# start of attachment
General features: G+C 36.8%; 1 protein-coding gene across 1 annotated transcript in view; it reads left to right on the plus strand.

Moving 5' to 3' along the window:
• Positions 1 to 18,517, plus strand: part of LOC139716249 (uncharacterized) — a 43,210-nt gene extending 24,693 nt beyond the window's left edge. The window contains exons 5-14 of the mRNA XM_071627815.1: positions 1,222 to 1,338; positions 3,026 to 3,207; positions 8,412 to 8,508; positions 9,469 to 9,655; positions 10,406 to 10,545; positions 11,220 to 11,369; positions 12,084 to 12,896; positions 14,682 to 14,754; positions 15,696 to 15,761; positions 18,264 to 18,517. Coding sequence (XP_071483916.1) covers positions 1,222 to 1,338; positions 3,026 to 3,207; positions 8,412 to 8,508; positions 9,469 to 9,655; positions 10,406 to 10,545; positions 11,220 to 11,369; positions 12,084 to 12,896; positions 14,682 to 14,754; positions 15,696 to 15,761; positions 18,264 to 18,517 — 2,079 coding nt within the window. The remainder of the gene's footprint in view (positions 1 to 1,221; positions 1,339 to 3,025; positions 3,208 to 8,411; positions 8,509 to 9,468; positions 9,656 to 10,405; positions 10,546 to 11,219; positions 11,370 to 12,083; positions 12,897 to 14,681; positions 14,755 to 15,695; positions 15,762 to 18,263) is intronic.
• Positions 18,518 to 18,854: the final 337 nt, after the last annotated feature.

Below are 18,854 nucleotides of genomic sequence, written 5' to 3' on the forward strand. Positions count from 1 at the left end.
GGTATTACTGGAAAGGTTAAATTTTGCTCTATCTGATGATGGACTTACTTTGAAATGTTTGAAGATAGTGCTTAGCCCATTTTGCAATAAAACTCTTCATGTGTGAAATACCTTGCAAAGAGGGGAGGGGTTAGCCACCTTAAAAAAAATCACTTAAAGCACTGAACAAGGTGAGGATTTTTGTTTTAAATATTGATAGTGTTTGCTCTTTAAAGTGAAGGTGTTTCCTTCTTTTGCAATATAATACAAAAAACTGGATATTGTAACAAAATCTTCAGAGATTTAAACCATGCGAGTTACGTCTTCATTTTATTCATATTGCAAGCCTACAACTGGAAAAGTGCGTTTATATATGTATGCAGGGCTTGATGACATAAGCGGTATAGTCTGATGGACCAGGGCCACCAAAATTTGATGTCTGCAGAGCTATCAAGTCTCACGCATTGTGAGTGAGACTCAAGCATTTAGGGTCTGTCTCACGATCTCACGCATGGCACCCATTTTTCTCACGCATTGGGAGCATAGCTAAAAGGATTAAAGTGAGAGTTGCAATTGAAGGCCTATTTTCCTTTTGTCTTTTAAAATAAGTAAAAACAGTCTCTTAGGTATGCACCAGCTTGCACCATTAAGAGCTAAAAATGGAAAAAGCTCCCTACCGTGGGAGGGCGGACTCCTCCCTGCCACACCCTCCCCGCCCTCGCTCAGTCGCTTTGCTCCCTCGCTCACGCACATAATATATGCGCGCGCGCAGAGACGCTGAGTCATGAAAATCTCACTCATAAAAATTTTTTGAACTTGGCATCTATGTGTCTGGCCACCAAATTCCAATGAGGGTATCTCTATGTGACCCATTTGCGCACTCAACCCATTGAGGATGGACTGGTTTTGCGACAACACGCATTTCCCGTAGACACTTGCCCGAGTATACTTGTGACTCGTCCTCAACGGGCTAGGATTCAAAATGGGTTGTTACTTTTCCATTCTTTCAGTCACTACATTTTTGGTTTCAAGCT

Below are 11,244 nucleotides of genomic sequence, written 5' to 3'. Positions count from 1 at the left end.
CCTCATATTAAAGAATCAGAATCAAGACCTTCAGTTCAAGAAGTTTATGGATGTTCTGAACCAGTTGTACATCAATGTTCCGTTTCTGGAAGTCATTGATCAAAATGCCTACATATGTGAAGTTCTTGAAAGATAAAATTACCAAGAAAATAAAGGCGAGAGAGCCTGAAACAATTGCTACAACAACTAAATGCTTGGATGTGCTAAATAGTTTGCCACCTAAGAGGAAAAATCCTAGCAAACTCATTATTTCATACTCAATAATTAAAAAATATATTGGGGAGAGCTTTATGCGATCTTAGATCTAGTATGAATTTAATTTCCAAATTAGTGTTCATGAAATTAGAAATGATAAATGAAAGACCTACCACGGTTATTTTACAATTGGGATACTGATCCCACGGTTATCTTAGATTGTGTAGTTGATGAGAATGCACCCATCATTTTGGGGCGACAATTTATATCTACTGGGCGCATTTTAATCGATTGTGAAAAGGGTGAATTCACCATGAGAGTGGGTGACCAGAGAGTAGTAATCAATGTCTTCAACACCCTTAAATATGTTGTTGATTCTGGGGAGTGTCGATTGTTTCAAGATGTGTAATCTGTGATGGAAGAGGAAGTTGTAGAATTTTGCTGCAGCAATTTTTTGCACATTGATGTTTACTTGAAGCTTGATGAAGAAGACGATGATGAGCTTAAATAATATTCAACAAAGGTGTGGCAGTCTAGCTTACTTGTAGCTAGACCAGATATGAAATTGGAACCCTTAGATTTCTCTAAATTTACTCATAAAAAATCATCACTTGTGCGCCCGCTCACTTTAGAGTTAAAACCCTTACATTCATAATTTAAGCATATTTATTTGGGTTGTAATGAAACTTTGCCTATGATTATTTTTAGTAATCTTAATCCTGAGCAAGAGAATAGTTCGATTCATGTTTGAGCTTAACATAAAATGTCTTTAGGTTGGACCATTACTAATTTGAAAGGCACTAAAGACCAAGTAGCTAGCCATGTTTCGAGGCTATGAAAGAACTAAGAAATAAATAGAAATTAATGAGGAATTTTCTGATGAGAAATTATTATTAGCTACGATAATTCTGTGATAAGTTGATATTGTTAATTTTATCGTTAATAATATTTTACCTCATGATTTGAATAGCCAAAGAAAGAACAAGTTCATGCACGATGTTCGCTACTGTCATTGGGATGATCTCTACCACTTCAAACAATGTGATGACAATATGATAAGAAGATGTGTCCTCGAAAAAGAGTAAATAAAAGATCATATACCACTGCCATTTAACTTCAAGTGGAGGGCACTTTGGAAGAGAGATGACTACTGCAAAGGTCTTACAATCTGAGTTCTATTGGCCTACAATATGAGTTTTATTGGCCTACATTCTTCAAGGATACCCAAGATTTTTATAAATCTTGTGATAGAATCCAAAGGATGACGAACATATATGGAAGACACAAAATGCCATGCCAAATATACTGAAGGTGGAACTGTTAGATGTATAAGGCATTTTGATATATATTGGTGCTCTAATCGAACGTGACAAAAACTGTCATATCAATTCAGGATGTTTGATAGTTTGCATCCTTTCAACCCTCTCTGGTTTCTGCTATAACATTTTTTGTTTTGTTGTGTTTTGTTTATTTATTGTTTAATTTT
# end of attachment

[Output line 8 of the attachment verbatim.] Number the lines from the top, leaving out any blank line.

CCTCATATTAAAGAATCAGAATCAAGACCTTCAGTTCAAGAAGTTTATGGATGTTCTGAACCAGTTGTACATCAATGTTCCGTTTCTGGAAGTCATTGATCAAAATGCCTACATATGTGAAGTTCTTGAAAGATAAAATTACCAAGAAAATAAAGGCGAGAGAGCCTGAAACAATTGCTACAACAACTAAATGCTTGGATGTGCTAAATAGTTTGCCACCTAAGAGGAAAAATCCTAGCAAACTCATTATTTCATACTCAATAATTAAAAAATATATTGGGGAGAGCTTTATGCGATCTTAGATCTAGTATGAATTTAATTTCCAAATTAGTGTTCATGAAATTAGAAATGATAAATGAAAGACCTACCACGGTTATTTTACAATTGGGATACTGATCCCACGGTTATCTTAGATTGTGTAGTTGATGAGAATGCACCCATCATTTTGGGGCGACAATTTATATCTACTGGGCGCATTTTAATCGATTGTGAAAAGGGTGAATTCACCATGAGAGTGGGTGACCAGAGAGTAGTAATCAATGTCTTCAACACCCTTAAATATGTTGTTGATTCTGGGGAGTGTCGATTGTTTCAAGATGTGTAATCTGTGATGGAAGAGGAAGTTGTAGAATTTTGCTGCAGCAATTTTTTGCACATTGATGTTTACTTGAAGCTTGATGAAGAAGACGATGATGAGCTTAAATAATATTCAACAAAGGTGTGGCAGTCTAGCTTACTTGTAGCTAGACCAGATATGAAATTGGAACCCTTAGATTTCTCTAAATTTACTCATAAAAAATCATCACTTGTGCGCCCGCTCACTTTAGAGTTAAAACCCTTACATTCATAATTTAAGCATATTTATTTGGGTTGTAATGAAACTTTGCCTATGATTATTTTTAGTAATCTTAATCCTGAGCAAGAGAATAGTTCGATTCATGTTTGAGCTTAACATAAAATGTCTTTAGGTTGGACCATTACTAATTTGAAAGGCACTAAAGACCAAGTAGCTAGCCATGTTTCGAGGCTATGAAAGAACTAAGAAATAAATAGAAATTAATGAGGAATTTTCTGATGAGAAATTATTATTAGCTACGATAATTCTGTGATAAGTTGATATTGTTAATTTTATCGTTAATAATATTTTACCTCATGATTTGAATAGCCAAAGAAAGAACAAGTTCATGCACGATGTTCGCTACTGTCATTGGGATGATCTCTACCACTTCAAACAATGTGATGACAATATGATAAGAAGATGTGTCCTCGAAAAAGAGTAAATAAAAGATCATATACCACTGCCATTTAACTTCAAGTGGAGGGCACTTTGGAAGAGAGATGACTACTGCAAAGGTCTTACAATCTGAGTTCTATTGGCCTACAATATGAGTTTTATTGGCCTACATTCTTCAAGGATACCCAAGATTTTTATAAATCTTGTGATAGAATCCAAAGGATGACGAACATATATGGAAGACACAAAATGCCATGCCAAATATACTGAAGGTGGAACTGTTAGATGTATAAGGCATTTTGATATATATTGGTGCTCTAATCGAACGTGACAAAAACTGTCATATCAATTCAGGATGTTTGATAGTTTGCATCCTTTCAACCCTCTCTGGTTTCTGCTATAACATTTTTTGTTTTGTTGTGTTTTGTTTATTTATTGTTTAATTTT